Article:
Quickly learning the Adapter Design Pattern in Java

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Today I’ll show one way to use the Adapter Design Pattern. This design pattern is also sometimes referred to as the “Wrapper Pattern” . As the name suggests and as Wikipedia tells us: “the adapter design pattern (often referred to as the wrapper pattern or simply a wrapper) translates one interface for a class into a compatible interface”. Today we will create code to adapt some existing code to use a new back end.

The scenario is this: Your company takes information from your servers and passes it to another company. For the longest time the third party company has asked for the information in a simple string format. Now they want you to supply it in an XML format. Rather than rewrite a bunch of code you decide to use the adapter pattern.

Here is your business object that is loaded with data and up until now was passed to the other company:

public interface IMyCompanyWidget
{
	public String getWidgetModel();
	public void setWidgetModel(String model);
	public String getWidgetColor();
	public void setWidgetColor(String color);
}

Here is the class that implements the above interface.

public class MyCompanyWidget implements IMyCompanyWidget
{
	private String widgetColor;
	private String widgetModel;

	@Override
	public String getWidgetColor()
	{
		return widgetColor;
	}

	@Override
	public String getWidgetModel()
	{
		return widgetModel;
	}

	@Override
	public void setWidgetColor(String model)
	{
		this.widgetColor = model;

	}

	@Override
	public void setWidgetModel(String model)
	{
		this.widgetModel = model;
	}
}

Here is the new interface format you need to now follow to hand back XML to the other company:

public interface IMyNewCompanyWidget
{
	public String getWidgetDataXML();
	public void setWidgetDataXML(String xml);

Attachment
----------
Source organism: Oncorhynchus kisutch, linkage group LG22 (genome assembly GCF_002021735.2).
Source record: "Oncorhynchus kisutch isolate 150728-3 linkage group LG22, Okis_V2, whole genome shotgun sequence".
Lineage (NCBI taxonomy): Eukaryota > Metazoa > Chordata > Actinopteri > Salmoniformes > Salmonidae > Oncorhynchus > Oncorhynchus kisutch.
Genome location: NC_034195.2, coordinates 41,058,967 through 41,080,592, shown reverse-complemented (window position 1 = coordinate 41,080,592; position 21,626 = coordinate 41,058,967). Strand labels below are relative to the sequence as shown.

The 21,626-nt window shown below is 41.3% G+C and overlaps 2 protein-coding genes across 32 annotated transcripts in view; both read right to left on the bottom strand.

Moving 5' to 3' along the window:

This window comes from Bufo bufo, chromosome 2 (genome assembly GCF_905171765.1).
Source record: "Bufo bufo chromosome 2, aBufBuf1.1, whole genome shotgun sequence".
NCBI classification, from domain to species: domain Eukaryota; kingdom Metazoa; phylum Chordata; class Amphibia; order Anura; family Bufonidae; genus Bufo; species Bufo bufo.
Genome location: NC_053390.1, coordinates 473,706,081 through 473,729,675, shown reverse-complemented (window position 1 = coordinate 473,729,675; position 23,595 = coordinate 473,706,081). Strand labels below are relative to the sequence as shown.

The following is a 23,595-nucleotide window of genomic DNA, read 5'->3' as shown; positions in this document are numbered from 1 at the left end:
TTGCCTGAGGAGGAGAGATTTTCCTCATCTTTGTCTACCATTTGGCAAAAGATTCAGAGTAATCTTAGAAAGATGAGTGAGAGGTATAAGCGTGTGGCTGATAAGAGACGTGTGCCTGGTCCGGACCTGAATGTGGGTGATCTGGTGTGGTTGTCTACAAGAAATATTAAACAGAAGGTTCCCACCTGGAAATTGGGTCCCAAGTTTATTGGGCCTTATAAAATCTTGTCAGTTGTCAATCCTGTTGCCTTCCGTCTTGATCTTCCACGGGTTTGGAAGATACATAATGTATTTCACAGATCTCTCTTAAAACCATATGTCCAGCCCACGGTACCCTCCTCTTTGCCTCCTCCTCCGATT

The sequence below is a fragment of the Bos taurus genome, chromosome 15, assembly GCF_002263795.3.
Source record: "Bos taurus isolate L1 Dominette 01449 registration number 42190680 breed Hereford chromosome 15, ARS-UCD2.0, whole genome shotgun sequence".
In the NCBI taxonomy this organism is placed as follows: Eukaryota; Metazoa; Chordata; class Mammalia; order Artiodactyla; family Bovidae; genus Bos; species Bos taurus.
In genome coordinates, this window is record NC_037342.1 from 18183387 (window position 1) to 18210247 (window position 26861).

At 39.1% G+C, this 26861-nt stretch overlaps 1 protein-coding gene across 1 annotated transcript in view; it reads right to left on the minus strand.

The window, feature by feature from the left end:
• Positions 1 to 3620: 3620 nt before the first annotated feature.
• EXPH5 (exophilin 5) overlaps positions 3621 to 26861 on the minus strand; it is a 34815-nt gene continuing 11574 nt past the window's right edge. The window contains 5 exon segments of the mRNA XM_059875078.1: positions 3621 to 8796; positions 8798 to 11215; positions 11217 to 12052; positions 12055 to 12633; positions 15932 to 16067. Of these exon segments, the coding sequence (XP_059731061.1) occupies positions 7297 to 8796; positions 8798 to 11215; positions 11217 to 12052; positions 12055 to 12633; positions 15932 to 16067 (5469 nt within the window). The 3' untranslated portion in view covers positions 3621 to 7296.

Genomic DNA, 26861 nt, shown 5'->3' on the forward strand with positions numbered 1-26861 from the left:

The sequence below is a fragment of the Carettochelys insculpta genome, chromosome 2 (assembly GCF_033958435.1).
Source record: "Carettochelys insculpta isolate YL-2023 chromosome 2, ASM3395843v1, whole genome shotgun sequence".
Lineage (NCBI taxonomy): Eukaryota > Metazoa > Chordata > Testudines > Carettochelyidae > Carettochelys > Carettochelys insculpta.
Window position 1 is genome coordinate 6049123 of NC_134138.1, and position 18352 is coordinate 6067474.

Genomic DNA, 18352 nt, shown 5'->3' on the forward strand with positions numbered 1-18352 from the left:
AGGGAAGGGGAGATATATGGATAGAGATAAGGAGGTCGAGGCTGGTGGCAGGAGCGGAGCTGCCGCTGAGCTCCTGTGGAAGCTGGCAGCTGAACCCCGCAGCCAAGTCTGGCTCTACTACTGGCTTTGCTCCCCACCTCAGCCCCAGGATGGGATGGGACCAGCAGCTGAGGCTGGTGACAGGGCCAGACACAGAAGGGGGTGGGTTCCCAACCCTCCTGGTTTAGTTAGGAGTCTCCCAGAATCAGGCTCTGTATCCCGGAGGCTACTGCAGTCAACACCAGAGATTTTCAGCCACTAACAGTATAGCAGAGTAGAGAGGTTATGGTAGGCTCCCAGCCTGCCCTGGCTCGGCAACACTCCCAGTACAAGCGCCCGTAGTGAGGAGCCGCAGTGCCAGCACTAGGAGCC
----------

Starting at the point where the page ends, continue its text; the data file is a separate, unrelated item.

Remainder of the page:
}

Here is the class that implements the new interface:

public class MyNewCompanyWidget implements IMyNewCompanyWidget
{
	private String xmlData;

	@Override
	public String getWidgetDataXML()
	{
		return xmlData;
	}

	@Override
	public void setWidgetDataXML(String xml)
	{
		this.xmlData = xml;
	}
}

Now we need to build the adapter:

public class OldToNewWidgetAdapter implements IMyNewCompanyWidget
{
	private String xmlData;
	private MyCompanyWidget myCompanyWidget;

	public OldToNewWidgetAdapter(MyCompanyWidget mcw)
	{
		this.myCompanyWidget = mcw;
		this.xmlData = "<xml><widget><widgetColor>" +
			this.myCompanyWidget.getWidgetColor() + "</widgetColor><widgetModel>" +
			this.myCompanyWidget.getWidgetModel() + "</widgetModel></widget></xml>";
	}

	@Override
	public String getWidgetDataXML()
	{
		return xmlData;
	}

	@Override
	public void setWidgetDataXML(String xml)
	{
		this.xmlData = xml;
	}
}

Lets test this out now:

public class RunWidgetAdapter
{
	public static void main(String[] args)
	{
		// Here is the old object
		MyCompanyWidget myCompanyWidget = new MyCompanyWidget();
		myCompanyWidget.setWidgetColor("green");
		myCompanyWidget.setWidgetModel("A45TG3");

		// Now run the adapter
		OldToNewWidgetAdapter adapter = new OldToNewWidgetAdapter(myCompanyWidget);
		System.out.println(adapter.getWidgetDataXML());
	}
}

Our result is exactly what we want:

<xml>
  <widget>
    <widgetColor>green</widgetColor>
    <widgetModel>A45TG3</widgetModel>
  </widget>
 </xml>

Pretty simple but hopefully its a clear way to understand the Adapter Design Pattern.

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One Response to Quickly learning the Adapter Design Pattern in Java

  1. thx says:

    thx a ton

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